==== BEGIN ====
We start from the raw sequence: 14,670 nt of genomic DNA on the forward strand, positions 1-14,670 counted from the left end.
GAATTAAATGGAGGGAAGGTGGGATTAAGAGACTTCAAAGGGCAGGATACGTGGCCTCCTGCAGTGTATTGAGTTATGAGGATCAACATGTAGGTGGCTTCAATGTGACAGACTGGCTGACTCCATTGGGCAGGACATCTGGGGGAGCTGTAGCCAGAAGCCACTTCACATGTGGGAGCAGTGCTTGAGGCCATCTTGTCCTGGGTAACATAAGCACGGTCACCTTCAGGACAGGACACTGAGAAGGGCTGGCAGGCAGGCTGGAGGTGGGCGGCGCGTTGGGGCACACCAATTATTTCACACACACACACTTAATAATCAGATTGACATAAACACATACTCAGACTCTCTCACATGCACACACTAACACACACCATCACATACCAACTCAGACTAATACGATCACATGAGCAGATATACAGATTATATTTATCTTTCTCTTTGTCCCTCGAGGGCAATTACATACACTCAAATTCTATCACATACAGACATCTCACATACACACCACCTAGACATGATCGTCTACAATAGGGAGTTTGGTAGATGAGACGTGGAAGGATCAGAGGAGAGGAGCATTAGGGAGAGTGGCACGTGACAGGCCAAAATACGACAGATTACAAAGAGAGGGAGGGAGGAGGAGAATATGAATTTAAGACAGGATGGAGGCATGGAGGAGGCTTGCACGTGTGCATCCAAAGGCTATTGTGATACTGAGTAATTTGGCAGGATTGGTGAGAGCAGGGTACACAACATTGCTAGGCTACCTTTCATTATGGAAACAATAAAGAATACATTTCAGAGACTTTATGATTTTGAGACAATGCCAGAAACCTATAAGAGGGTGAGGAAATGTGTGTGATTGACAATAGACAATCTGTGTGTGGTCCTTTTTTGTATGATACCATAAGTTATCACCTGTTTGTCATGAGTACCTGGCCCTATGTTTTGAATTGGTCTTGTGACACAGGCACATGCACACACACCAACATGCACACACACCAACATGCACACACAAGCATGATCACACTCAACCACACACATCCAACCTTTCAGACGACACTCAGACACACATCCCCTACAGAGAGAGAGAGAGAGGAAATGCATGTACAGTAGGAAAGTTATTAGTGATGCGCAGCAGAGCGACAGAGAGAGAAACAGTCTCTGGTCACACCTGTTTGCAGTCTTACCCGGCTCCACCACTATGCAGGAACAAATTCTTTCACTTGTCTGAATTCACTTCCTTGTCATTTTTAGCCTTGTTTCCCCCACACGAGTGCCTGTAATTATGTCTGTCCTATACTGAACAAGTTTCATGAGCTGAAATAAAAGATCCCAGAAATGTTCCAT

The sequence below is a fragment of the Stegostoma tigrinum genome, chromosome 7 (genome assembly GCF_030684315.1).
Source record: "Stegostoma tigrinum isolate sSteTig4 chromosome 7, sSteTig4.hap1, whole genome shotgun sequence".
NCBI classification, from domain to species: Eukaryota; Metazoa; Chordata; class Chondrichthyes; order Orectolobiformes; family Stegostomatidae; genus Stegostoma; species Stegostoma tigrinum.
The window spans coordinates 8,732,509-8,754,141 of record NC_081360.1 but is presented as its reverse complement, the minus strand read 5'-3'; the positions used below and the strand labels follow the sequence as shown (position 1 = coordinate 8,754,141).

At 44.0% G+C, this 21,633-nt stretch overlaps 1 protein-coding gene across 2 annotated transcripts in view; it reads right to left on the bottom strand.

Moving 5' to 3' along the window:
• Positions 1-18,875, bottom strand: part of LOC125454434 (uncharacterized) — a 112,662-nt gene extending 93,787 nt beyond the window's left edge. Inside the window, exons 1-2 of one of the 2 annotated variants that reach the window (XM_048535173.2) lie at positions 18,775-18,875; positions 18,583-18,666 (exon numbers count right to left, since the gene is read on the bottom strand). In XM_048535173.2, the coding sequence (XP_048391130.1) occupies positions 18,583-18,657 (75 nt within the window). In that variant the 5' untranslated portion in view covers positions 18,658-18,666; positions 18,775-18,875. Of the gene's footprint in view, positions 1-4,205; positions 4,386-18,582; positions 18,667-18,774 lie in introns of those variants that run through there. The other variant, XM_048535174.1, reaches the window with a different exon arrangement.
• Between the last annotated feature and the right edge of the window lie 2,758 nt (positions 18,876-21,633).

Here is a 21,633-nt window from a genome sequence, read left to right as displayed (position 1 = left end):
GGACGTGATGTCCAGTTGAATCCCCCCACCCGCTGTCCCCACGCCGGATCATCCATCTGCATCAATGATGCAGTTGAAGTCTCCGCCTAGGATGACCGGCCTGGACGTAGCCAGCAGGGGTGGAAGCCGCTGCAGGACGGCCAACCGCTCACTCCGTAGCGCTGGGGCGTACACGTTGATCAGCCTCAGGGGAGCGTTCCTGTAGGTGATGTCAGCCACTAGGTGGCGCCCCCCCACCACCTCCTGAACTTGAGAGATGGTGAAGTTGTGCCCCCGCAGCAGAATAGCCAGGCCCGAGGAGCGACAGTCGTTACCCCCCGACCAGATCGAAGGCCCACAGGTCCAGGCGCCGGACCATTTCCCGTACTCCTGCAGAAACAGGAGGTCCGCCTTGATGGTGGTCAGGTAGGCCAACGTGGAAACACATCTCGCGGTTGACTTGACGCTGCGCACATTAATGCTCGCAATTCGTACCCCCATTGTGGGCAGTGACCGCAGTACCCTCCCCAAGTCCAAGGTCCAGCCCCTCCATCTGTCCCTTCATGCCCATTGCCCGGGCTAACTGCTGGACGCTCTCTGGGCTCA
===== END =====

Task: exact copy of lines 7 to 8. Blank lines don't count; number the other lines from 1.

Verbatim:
At 44.0% G+C, this 21,633-nt stretch overlaps 1 protein-coding gene across 2 annotated transcripts in view; it reads right to left on the bottom strand.

Moving 5' to 3' along the window: